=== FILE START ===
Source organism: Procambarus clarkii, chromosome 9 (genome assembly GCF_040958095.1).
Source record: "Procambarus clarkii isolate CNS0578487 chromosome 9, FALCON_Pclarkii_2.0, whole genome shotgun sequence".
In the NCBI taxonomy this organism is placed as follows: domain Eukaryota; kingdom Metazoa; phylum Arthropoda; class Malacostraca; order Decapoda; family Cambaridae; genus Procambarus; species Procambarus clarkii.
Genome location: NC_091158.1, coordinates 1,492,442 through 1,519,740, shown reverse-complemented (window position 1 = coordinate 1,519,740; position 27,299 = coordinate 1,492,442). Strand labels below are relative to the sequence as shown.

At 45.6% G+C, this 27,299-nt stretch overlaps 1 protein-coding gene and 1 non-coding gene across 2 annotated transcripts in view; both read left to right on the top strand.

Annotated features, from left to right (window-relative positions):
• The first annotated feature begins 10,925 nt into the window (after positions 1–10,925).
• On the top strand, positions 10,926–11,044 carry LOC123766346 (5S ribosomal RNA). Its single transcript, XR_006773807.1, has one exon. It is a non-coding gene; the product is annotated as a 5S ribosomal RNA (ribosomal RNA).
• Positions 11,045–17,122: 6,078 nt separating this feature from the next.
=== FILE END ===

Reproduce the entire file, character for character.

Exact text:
Source organism: Procambarus clarkii, chromosome 9 (genome assembly GCF_040958095.1).
Source record: "Procambarus clarkii isolate CNS0578487 chromosome 9, FALCON_Pclarkii_2.0, whole genome shotgun sequence".
In the NCBI taxonomy this organism is placed as follows: domain Eukaryota; kingdom Metazoa; phylum Arthropoda; class Malacostraca; order Decapoda; family Cambaridae; genus Procambarus; species Procambarus clarkii.
Genome location: NC_091158.1, coordinates 1,492,442 through 1,519,740, shown reverse-complemented (window position 1 = coordinate 1,519,740; position 27,299 = coordinate 1,492,442). Strand labels below are relative to the sequence as shown.

At 45.6% G+C, this 27,299-nt stretch overlaps 1 protein-coding gene and 1 non-coding gene across 2 annotated transcripts in view; both read left to right on the top strand.

Annotated features, from left to right (window-relative positions):
• The first annotated feature begins 10,925 nt into the window (after positions 1–10,925).
• On the top strand, positions 10,926–11,044 carry LOC123766346 (5S ribosomal RNA). Its single transcript, XR_006773807.1, has one exon. It is a non-coding gene; the product is annotated as a 5S ribosomal RNA (ribosomal RNA).
• Positions 11,045–17,122: 6,078 nt separating this feature from the next.